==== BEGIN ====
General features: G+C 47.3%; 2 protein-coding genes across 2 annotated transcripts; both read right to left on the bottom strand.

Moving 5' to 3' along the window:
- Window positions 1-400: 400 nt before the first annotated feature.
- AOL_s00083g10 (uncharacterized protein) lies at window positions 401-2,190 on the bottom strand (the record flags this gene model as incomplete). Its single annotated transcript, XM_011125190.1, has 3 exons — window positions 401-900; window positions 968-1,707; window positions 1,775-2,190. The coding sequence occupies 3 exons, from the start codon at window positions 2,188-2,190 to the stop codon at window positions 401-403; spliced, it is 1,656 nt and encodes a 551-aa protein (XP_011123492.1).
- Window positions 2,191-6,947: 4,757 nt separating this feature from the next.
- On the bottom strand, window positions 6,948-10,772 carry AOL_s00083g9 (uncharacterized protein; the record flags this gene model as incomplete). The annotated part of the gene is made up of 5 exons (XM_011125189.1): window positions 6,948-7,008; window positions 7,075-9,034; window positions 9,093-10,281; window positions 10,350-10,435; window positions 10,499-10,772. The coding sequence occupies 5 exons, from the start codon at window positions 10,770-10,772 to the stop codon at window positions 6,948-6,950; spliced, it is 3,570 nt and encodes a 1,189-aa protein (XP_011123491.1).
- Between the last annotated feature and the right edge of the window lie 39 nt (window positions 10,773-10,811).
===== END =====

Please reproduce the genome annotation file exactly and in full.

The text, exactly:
General features: G+C 47.3%; 2 protein-coding genes across 2 annotated transcripts; both read right to left on the bottom strand.

Moving 5' to 3' along the window:
- Window positions 1-400: 400 nt before the first annotated feature.
- AOL_s00083g10 (uncharacterized protein) lies at window positions 401-2,190 on the bottom strand (the record flags this gene model as incomplete). Its single annotated transcript, XM_011125190.1, has 3 exons — window positions 401-900; window positions 968-1,707; window positions 1,775-2,190. The coding sequence occupies 3 exons, from the start codon at window positions 2,188-2,190 to the stop codon at window positions 401-403; spliced, it is 1,656 nt and encodes a 551-aa protein (XP_011123492.1).
- Window positions 2,191-6,947: 4,757 nt separating this feature from the next.
- On the bottom strand, window positions 6,948-10,772 carry AOL_s00083g9 (uncharacterized protein; the record flags this gene model as incomplete). The annotated part of the gene is made up of 5 exons (XM_011125189.1): window positions 6,948-7,008; window positions 7,075-9,034; window positions 9,093-10,281; window positions 10,350-10,435; window positions 10,499-10,772. The coding sequence occupies 5 exons, from the start codon at window positions 10,770-10,772 to the stop codon at window positions 6,948-6,950; spliced, it is 3,570 nt and encodes a 1,189-aa protein (XP_011123491.1).
- Between the last annotated feature and the right edge of the window lie 39 nt (window positions 10,773-10,811).